Morality is just a nice word to mask the truth of the human condition. It dresses up the reality that we are incapable of a selfless act, and presents an image that is more pleasing to our psyche as opposed to the negative connotations of simply accepting the human condition for what it truly is.

Selfish.
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04-07-2016, 06:40 PM
RE: What IS morality, really?
(03-07-2016 10:21 AM)neilxt Wrote:  Opposing abortion rights serves some needs of one set of communities. Defending abortion rights serves different needs of different communities. Understanding what communities those are and what needs they serves gives us foundation on which that can be sensibly debated.
We could take a look at the Catholic "community'.
They are an organisation who claims to have authority on moral beliefs. They require their congregation to belief what they tell them to believe.
This is a community with a documented set of "morals", although, having documented them and enforcing them means that they are rules or laws rather than morals, people are coerced rather having "free will" and making personal choices. So in many ways this is disqualified as a morality and is merely a law. But none the less, they label them as "morals".
So can we have a "sensible debate" with the Catholic Church?
What needs does the anti-abortion "law" have for them?
Well, they claim that it is God's law, that we aren't to kill people.
They claim that a fertilised egg is a person.

So, is it possible to reason with them?
We could try to argue at what stage in the development cycle it becomes a person. Perhaps someone claims that it isn't until it develops a nervous system, or perhaps someone claims that it isn't until it is feasible outside the womb.
But how do we find the true answer as to when it is or isn't a "person".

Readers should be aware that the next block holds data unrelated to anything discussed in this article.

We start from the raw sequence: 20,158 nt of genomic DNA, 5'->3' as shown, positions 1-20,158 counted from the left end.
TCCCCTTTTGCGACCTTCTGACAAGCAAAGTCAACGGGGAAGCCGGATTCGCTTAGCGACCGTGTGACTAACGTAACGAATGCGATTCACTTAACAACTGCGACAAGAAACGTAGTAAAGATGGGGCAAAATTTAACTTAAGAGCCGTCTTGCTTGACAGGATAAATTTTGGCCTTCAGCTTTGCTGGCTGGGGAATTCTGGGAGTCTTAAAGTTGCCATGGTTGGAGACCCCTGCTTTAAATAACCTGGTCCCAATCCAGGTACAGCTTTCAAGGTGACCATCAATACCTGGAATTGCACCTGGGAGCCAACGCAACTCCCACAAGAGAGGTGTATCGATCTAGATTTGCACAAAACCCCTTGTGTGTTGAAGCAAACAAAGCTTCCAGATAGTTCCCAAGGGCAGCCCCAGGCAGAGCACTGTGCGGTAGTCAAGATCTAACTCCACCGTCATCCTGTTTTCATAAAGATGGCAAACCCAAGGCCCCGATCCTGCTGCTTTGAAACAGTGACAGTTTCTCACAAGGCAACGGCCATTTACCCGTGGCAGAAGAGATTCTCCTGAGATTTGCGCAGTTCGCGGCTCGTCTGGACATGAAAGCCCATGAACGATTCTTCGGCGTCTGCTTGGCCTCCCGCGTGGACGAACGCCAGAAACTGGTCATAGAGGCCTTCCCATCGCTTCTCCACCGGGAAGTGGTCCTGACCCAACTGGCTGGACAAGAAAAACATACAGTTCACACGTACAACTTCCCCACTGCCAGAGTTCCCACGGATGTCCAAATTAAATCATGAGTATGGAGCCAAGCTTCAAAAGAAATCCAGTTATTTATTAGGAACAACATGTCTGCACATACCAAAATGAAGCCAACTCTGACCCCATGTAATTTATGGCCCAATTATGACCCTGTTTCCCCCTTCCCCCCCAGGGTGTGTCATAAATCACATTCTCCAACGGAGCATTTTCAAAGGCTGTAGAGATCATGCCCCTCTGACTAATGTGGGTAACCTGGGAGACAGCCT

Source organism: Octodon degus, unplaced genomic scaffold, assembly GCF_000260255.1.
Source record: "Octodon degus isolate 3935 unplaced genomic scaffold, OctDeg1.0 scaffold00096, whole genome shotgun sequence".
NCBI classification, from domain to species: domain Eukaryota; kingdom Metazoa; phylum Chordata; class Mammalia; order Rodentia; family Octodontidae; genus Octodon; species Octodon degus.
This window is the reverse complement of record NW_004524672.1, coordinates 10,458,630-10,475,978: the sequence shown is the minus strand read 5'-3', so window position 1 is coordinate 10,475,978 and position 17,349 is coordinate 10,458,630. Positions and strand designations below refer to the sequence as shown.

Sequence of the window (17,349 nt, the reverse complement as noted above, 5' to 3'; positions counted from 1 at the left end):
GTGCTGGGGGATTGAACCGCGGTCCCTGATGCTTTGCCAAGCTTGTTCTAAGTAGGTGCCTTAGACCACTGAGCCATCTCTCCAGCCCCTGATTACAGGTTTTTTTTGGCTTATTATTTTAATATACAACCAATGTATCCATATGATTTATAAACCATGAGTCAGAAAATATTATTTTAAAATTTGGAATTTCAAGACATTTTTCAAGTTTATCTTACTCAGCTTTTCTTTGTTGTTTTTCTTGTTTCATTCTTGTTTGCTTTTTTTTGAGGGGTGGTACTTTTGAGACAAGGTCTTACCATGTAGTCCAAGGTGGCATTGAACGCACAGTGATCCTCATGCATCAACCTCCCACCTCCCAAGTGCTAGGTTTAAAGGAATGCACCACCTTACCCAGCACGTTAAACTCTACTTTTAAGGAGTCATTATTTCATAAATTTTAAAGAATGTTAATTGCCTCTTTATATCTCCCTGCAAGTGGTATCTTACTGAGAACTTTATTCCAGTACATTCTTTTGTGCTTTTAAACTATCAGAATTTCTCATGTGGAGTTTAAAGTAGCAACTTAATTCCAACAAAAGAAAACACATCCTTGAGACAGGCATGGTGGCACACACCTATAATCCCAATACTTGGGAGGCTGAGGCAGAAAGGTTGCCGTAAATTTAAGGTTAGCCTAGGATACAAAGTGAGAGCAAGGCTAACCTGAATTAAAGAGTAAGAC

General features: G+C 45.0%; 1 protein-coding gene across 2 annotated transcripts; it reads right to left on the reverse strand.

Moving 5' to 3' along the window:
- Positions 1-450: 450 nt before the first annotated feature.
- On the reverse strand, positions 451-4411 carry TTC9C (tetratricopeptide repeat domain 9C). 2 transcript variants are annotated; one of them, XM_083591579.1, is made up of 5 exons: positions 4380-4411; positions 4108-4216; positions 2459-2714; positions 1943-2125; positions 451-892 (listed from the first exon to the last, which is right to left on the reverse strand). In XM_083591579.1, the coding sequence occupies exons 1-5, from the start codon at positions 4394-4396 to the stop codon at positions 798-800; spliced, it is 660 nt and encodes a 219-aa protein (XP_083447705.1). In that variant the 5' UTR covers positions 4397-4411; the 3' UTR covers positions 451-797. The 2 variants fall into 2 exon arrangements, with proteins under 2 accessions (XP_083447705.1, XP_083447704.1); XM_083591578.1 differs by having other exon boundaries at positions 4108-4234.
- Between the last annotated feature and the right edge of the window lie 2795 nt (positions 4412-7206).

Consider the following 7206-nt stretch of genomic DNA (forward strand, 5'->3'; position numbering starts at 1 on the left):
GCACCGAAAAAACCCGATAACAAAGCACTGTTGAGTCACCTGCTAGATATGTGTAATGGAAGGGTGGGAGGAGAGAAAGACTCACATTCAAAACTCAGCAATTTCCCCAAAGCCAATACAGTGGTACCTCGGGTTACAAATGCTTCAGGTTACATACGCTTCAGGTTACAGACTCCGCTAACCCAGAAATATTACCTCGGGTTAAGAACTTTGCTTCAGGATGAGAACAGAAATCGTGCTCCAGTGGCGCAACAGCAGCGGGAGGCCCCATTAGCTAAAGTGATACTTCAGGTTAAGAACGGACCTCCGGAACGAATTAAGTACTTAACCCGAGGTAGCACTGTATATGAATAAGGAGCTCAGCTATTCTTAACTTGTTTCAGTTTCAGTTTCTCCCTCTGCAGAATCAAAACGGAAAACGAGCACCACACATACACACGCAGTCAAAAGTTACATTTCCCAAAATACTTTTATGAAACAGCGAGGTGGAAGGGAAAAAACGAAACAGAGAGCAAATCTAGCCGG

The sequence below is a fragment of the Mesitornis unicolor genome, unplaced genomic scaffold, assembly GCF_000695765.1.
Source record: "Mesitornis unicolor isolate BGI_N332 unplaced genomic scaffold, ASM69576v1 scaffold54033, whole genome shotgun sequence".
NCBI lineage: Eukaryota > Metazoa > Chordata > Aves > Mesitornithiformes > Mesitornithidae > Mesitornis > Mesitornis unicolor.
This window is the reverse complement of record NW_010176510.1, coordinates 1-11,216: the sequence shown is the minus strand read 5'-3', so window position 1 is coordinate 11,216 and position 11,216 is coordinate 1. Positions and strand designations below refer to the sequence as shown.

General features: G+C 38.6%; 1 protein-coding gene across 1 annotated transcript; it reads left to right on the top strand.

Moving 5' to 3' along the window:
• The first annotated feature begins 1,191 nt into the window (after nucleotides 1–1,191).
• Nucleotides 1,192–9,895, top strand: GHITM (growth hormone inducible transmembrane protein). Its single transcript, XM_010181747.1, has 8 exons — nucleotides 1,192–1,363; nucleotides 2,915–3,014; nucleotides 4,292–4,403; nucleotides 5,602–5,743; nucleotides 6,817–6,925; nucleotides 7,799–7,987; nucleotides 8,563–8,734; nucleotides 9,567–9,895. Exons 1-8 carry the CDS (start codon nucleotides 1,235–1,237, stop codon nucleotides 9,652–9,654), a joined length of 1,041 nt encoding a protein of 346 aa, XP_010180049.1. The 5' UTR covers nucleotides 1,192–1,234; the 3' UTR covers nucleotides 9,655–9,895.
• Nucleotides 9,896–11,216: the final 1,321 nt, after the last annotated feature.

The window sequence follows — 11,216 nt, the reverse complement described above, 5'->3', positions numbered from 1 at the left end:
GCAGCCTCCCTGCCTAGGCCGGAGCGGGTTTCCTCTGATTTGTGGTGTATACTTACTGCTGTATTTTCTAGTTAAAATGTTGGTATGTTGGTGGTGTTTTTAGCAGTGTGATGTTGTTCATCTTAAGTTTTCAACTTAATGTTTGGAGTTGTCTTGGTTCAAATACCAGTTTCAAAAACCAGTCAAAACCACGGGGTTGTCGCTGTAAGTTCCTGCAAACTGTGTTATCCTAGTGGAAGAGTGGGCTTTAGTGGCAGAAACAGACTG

Perhaps we need to look of the purpose of the classification.
Someone might claim that once a fetus develops a nervous system then it can feel pain and perhaps they think giving pain to a human is wrong.
Someone might claim that once the baby is outside of the womb then the mother can't "morally" choose to kill it because it is no longer "invading" her body. They might be of the position that if the unborn can be removed without killing it then the mother has a moral obligation to remove it via a non fatal method, if she wants it out of her.
But the church (and myself) might claim that it is a living, growing thing with human DNA. It has a potential future, it will not always be in a "sleep" state, and hence it is a person. (Not just a potential person) we don't become potential people when we are sleeping or if we are in a coma.

So if the debate is with regards to aborting non persons or "potential" people then you won't be able to convice the Catholic Church, you won't be able to have a sensibly reasoned debate.
I guess in some ways they did give in with regards to ectopic pregnancy, although they took the unreasonable route of insisting that the tube be removed rather than just the fetus. But at least the mother gets to live rather than be forced to obey Church rules and die.

So the point I am getting at is that with an organisation which claims to have moral authority they can have a leader discuss moral topics with you. You are not likely to convince them to find middle ground though. They will believe they are right and you will believe you are right. If you point out a conflict they will insist you are wrong and that you ought to give them moral authority over you.

For organisations (communities) that don't claim to have moral authority, you have no representative with which you can debate with.
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10-07-2016, 03:13 PM
RE: What IS morality, really?
(03-07-2016 01:45 PM)Stevil Wrote:  Beliefs are held by individuals.
And yet, and yet... nearly everyone carries the religion they were raised in. Most people retain the values of the region they were raised in. The more isolated a person is within a culture the less inclined they are to adopt moral imperatives that exist outside that culture.